Sleep Complaints, Subjective and Objective Sleep Patterns, Health, Psychological Adjustment, and Daytime Functioning in Community-Dwelling Older Adults

Center for Gerontological Studies and Department of Psychology, University of Florida, McCarty C, Room 502, PO Box 115911, Gainesville, Florida 32611-5911, USA.
The Journals of Gerontology Series B Psychological Sciences and Social Sciences (Impact Factor: 3.21). 08/2005; 60(4):P182-9. DOI: 10.1093/geronb/60.4.P182
Source: PubMed


We examined sleep complaints, subjective and objective sleep patterns, health, psychological adjustment, and daytime functioning in 103 community-dwelling older adults to identify factors associated with sleep complaints. We collected 2 weeks of sleep diaries and actigraphy. Only health distinguished complaining from noncomplaining sleepers. Noncomplaining good sleepers had poorer objective sleep quantity than complaining poor sleepers. Actigraphy distinguished noncomplaining good and complaining poor sleepers only. Subjective and objective sleep quantities were related for noncomplainers only; this relationship was stronger for women. Implications include a need for research exploring: 1. sleep complaints, sleep perceptions, and health; 2. interventions focusing on older individuals with insomnia secondary to/comorbid with poor health; 3. gender differences in subjective sleep estimates and in "single-shot" versus longitudinal sleep measures.

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    • "The fact that in the present study the BDI values were increased in PS could be due to depression itself or it might be the consequence of an underlying sleep disorder. An overestimation of sleep problems is possible as well: in the study by McCrae et al. [26] noncomplaining GS had poorer objective sleep quantity than complaining PS. Moreover, insomnia patients underestimate their SE whereas healthy persons overestimate their SE [27]. "
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    ABSTRACT: Objectives . Pittsburgh Sleep Quality Index (PSQI) values correlate with depression, but studies investigating the relationship between PSQI values and polysomnographic (PSG) data showed inconsistent findings. Methods . Sixty-five consecutive patients with multiple sclerosis (MS) were retrospectively classified as “good sleepers” (GS) (PSQI ≤ 5) and “poor sleepers” (PS) (PSQI > 5). The PSG data and the values of the Visual Analog Scale (VAS) of fatigue, Modified Fatigue Impact Scale (MFIS), Fatigue Severity Scale (FSS), Epworth Sleepiness Scale (ESS), and the Beck Depression Inventory (BDI) were compared. Results . No significant differences were found either for PSG data or for ESS, MFIS, and FSS values; but PS showed significantly increased BDI and VAS values. Conclusions . Poor sleep is associated with increased depression and fatigue scale values.
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    • "Only 7% of the incidence of insomnia occured in the absence of associated medical conditions (Foley et al., 1999). In the same line further studies on the comorbidity of sleep complaints suggest that the majority of geriatric sleep complaints are not the result of age per se but rather of medical and psychiatric disorders (Foley et al., 2004; Giron et al., 2002; McCrae et al., 2005; Taylor et al., 2007; Vitiello, Moe, & Prinz, 2002). Thus, the high prevalence in sleep complaints among older persons may partially also reflect the age-related high prevalence in chronic diseases and other health problems during older age. "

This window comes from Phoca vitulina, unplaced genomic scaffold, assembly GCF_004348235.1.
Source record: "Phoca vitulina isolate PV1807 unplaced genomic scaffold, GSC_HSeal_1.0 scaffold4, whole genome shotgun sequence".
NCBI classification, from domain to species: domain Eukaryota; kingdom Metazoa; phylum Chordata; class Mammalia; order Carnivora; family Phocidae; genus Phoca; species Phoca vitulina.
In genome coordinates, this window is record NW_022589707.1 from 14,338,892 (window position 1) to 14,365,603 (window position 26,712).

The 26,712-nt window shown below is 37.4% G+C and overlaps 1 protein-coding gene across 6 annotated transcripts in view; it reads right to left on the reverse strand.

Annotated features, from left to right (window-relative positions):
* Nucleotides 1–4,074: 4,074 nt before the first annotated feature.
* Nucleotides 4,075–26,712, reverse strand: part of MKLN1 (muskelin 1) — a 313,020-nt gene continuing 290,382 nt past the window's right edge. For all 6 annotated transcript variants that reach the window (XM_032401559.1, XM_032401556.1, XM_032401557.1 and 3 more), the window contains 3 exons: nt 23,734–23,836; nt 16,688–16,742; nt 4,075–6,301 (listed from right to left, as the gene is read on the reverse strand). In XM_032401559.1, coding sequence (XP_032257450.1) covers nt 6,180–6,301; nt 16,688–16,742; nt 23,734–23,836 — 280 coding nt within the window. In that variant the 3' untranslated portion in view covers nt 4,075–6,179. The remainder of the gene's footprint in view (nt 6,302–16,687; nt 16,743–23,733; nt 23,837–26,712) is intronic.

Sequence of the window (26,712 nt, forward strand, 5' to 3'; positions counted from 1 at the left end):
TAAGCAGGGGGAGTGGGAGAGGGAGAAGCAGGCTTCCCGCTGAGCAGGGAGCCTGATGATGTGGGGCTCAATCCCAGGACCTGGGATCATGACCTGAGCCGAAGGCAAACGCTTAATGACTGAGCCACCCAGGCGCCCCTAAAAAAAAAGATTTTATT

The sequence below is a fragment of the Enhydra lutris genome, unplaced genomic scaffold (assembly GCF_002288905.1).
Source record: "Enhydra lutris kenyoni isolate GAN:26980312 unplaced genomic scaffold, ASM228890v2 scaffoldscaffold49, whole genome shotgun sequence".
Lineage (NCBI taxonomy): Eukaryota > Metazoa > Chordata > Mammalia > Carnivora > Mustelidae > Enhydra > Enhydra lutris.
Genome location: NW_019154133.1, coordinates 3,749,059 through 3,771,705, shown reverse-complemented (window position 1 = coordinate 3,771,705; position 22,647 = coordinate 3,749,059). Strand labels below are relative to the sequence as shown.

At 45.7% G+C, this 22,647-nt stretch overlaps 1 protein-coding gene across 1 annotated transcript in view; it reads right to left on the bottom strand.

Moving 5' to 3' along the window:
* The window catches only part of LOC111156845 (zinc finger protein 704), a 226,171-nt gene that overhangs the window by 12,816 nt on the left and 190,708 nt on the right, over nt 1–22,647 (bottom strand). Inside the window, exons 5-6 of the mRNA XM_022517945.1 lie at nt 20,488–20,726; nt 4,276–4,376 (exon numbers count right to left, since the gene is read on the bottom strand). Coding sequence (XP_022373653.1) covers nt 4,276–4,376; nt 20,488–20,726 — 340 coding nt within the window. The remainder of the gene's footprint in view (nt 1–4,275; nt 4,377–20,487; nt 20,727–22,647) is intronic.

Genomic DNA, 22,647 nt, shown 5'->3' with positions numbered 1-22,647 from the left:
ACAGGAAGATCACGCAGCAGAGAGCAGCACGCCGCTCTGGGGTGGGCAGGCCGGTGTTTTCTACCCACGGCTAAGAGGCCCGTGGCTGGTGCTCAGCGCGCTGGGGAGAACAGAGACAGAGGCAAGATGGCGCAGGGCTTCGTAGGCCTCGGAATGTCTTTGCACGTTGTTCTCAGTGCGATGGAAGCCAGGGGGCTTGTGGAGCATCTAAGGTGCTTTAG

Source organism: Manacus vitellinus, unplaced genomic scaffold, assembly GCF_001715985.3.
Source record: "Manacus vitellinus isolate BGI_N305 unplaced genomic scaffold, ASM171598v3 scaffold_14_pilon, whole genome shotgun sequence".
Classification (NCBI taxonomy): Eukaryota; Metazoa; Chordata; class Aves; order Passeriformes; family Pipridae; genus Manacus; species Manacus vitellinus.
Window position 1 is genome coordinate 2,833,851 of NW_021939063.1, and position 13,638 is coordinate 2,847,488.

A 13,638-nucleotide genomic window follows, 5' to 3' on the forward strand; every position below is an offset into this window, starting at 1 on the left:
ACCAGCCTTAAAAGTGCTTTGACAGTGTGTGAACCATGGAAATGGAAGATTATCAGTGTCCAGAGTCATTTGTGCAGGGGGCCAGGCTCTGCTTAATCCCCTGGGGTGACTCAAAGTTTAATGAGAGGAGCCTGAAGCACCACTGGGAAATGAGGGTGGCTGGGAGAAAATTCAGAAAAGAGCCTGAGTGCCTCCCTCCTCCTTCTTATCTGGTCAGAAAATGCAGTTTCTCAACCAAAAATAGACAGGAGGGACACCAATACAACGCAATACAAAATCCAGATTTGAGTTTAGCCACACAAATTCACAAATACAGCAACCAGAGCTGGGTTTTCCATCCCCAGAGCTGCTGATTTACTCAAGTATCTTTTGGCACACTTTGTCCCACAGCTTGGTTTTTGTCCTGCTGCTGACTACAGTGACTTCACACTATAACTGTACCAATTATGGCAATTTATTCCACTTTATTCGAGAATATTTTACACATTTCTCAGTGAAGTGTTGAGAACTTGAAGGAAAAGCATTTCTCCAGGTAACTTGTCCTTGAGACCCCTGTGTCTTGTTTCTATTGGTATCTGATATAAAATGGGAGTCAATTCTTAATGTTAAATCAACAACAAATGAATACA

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    • "can be argued that time to fall asleep and number of sleeping hours would have been more precisely assessed with physiologi - cal measures . We believe that the self - reported measures we used in this study have satisfactory validity , as previous research has shown good correlations between self - reported sleep data and physiological measures [ McCrae et al . , 2005 ] ."
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    ABSTRACT: Exposure to deadlines at work is increasing in several countries and may affect health. We aimed to investigate cross-sectional and longitudinal associations between frequency of difficult deadlines at work and sleep quality. Study participants were knowledge workers, drawn from a representative sample of Danish employees who responded to a baseline questionnaire in 2006 (n = 363) and a follow-up questionnaire in 2007 (n = 302). Frequency of difficult deadlines was measured by self-report and categorized into low, intermediate, and high. Sleep quality was measured with a Total Sleep Quality Score and two indexes (Awakening Index and Disturbed Sleep Index) derived from the Karolinska Sleep Questionnaire. Analyses on the association between frequency of deadlines and sleep quality scores were conducted with multiple linear regression models, adjusted for potential confounders. In addition, we used multiple logistic regression models to analyze whether frequency of deadlines at baseline predicted caseness of sleep problems at follow-up among participants free of sleep problems at baseline. Frequent deadlines were cross-sectionally and longitudinally associated with poorer sleep quality on all three sleep quality measures. Associations in the longitudinal analyses were greatly attenuated when we adjusted for baseline sleep quality. The logistic regression analyses showed that frequent deadlines at baseline were associated with elevated odds ratios for caseness of sleep problems at follow-up, however, confidence intervals were wide in these analyses. Frequent deadlines at work were associated with poorer sleep quality among Danish knowledge workers. We recommend investigating the relation between deadlines and health endpoints in large-scale epidemiologic studies.
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